Vancouver clinic offers sexually active gay men a way to join the blood donor system

Matt Coutts
Daily Brew
Lift blood donation restrictions call as shortage continues

Gay men who have been sexually active in the last five years are currently not allowed to donate blood in Canada—a controversial deferral that has riled some and inspired others to get involved in other ways.

While sexually active gay men, or MSM (men who have sex with men) as they are known in Canadian Blood Services parlance, remain unable to help address the current blood supply shortage, they are able to help Canadian Blood Services in other ways.

And a Vancouver blood research facility is reaching out to show them how—holding a Rainbow blood donor clinic to promote the fact that sexually active gay men who are not able to donate blood for surgeries or transfusions are still able to donate through them.

The Rainbow Donor Clinic and Open House will be held at the University of British Columbia’s netCAD facility on Feb. 4, between noon and 7 p.m.

“Sexually active gay men can donate there any time. We’re just having an event to celebrate that and raise awareness,” Dr. Tanya Petraszko, associate medical director for West Canadian Blood Services, told Yahoo Canada News.

The deferral of blood donations from gay men stems back to the 1980s, when a tainted blood scandal contaminated the national supply with HIV and Hepatitis C. Since then, testing has become more effective but Health Canada maintains a need for the deferral.

In 2013, however, the ban was somewhat relaxed.  Any man who had sex with another man since 1977 was previously denied inclusion in the blood donor process. The threshold was changed to allow any man who hasn’t had sex with another man within the past five years to donate.

Some contend there is no longer a need for any type of ban. And perhaps the Rainbow blood donor clinic could help make that case.

“Health Canada asked Canadian Blood Services to come back at two years and demonstrate that the change in criteria—to five years from lifetime—did not result in an increase in risk,” Petraszko said. “Canada wants us to demonstrate that the residual risk of disease transmission has not changed even though some men have had sex with men since 1977 are now in the blood supply.

“If we engage more of the MSM group at netCAD we can demonstrate to Health Canada even stronger that there is a group of men who really want to donate. Look how many people are excited to help? We can do more research on that blood.”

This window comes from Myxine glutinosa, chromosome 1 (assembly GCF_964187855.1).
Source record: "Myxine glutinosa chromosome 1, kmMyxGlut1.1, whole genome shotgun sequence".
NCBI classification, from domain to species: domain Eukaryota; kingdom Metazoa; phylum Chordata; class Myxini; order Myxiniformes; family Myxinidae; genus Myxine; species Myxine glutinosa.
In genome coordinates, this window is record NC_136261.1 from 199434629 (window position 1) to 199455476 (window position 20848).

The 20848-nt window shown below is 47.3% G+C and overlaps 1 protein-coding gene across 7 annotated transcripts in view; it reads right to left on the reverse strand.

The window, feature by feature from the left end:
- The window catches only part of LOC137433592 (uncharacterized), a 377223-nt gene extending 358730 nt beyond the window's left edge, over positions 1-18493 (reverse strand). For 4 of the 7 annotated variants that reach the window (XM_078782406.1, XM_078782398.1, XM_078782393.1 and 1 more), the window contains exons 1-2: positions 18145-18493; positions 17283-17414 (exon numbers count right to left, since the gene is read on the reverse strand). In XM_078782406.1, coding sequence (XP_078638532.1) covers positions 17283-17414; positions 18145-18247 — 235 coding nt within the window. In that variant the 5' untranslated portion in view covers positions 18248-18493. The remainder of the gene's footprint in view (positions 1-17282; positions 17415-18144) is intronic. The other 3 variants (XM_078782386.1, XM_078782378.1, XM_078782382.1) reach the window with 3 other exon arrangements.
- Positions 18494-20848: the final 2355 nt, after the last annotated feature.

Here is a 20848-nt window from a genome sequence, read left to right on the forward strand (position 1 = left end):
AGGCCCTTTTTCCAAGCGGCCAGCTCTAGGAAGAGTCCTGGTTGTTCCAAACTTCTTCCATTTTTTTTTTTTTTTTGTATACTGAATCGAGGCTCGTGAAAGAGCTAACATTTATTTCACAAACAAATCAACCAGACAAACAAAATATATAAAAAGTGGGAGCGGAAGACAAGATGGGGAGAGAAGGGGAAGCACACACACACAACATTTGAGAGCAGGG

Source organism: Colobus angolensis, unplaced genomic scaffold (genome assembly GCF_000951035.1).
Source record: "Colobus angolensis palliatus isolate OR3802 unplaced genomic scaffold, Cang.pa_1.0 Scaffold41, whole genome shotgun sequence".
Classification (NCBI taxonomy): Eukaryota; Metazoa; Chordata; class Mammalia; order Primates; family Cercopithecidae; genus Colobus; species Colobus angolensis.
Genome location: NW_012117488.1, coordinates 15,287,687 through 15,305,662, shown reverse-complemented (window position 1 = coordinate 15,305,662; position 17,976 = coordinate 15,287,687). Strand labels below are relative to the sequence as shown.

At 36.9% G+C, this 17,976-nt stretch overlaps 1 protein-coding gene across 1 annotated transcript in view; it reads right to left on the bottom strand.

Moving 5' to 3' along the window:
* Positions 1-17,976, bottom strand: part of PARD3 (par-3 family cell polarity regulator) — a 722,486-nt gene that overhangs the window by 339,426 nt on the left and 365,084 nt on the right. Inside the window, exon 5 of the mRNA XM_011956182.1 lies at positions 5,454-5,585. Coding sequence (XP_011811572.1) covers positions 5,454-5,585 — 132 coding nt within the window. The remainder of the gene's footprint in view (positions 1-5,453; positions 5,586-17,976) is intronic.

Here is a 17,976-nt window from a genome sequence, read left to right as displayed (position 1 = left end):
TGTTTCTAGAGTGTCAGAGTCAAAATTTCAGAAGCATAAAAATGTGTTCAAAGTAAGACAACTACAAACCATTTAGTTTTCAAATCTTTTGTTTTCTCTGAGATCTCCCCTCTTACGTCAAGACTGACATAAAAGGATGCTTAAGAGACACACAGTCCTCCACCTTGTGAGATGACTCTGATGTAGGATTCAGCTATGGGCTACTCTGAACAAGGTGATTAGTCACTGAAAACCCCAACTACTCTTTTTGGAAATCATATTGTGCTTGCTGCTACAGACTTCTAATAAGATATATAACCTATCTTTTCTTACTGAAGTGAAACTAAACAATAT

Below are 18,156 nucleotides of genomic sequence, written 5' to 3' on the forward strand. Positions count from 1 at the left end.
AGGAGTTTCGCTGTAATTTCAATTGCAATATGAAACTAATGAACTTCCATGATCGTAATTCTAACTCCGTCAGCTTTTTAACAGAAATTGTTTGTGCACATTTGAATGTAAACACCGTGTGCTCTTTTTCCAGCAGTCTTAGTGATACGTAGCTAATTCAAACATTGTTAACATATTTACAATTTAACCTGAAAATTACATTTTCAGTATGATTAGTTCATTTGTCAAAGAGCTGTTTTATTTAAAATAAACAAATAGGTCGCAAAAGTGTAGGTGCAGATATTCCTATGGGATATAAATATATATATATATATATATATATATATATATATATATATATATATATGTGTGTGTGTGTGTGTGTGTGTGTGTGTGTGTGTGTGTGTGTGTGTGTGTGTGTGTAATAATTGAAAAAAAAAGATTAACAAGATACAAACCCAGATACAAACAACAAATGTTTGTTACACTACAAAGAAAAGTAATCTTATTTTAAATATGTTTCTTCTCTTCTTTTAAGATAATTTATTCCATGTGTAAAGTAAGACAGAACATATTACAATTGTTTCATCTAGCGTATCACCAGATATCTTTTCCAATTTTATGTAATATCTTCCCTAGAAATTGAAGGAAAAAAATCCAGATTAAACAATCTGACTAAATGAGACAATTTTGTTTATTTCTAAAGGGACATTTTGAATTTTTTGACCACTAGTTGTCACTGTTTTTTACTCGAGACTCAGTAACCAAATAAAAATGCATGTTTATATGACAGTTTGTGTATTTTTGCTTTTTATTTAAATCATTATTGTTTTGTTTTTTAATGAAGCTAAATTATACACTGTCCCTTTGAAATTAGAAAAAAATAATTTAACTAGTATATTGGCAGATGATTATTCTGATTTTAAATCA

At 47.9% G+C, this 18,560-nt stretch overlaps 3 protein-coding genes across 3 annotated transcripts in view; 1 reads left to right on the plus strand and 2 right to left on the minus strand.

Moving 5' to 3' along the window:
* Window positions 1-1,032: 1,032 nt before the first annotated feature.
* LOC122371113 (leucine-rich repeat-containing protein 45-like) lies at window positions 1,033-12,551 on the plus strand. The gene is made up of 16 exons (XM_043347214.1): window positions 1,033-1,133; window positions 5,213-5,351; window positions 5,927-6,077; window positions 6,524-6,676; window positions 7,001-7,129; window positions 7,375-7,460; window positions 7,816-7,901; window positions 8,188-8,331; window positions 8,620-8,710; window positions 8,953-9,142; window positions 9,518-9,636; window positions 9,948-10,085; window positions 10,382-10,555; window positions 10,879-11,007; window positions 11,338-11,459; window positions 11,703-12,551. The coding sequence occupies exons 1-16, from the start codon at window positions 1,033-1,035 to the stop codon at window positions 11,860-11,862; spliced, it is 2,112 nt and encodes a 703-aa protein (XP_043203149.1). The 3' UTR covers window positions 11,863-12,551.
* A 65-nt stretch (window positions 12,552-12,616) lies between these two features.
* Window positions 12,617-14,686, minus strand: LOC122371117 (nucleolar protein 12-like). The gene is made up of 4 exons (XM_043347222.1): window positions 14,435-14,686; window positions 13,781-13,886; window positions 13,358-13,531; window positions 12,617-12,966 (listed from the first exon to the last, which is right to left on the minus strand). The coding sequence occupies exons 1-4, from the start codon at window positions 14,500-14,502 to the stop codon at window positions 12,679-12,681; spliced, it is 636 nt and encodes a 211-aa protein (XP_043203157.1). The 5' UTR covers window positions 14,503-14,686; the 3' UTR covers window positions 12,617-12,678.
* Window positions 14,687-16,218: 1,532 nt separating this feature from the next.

NetCAD, or the Network Centre of Applied Development, is located at the University of British Columbia and acts as a replica donor clinic—meaning it operates like any other blood collection location. The collected samples, however, are only used for research.

Canadian scientists that need blood samples for their research—to study the effects of adding proteins to red blood cells, for example—can apply to access the netCAD collection.

On top of that, Canadian Blood Services (CBS) uses the supply to test-run new innovations. If new equipment is being considered, or a new process discovered that could improve CBS’s blood distribution abilities, the netCAD supply is used for the trial runs.

The program allows CBS to save donor-approved blood for when it’s needed most.

“If we’re going to bring in a new procedure or a new machine, or do something differently, we first trial it at netCAD and make sure we get all the bugs out,” Petraszko said. “We make our improvements at netCAD before we implement in our facilities across the country.”

“It is vital that we do that,” she added. “We can’t implement a new process unless we know that it is safe. These donors are vital in that regard.”

Petraszko stresses that there is no chance for cross-contamination between the netCAD supply and the donations collected across Canada. Indeed, netCAD has been collecting blood from otherwise unacceptable applicants since 2003.

And it is not just sexually active gay men who are left off the valid blood donor list. Those suffering from various ailments such as malaria, have a history of cancer, have recently travelled overseas, have a new tattoo or fresh piercings are also excluded.

The idea to promote netCAD as a way for sexually active gay men to participate in the blood donor system was the work of Chad Walters, a gay man who discovered the facility after being rejected as a standard donor.

Walters told the Daily Xtra that he felt the ban on blood from sexually active gay men was discriminatory at first, but later studied the reasons behind the deferral.

“I did a lot of research, and through that research I learned a series of things,” he told the news agency. “I see why the deferral is important. One of the key points was the scar in Canada’s history. We’re talking about the tainted blood scandal by transfusion HIV and hep C, so of course there was a resistance to making changes because Canada had to really face some challenges.”

Walters launched the Rainbow blood donor clinic to prove that sexually active gay men wanted to help out, and to promote netCAD as a way to do that. The end result, perhaps, is a reduction of the blood ban from five years to six months.

“There are so many men who are deferred because they have sex with men, but they can donate at nedCAD,” Petraszko said. “Chad’s goal is to promote netCAD and encourage men who have sex with men to donate there.”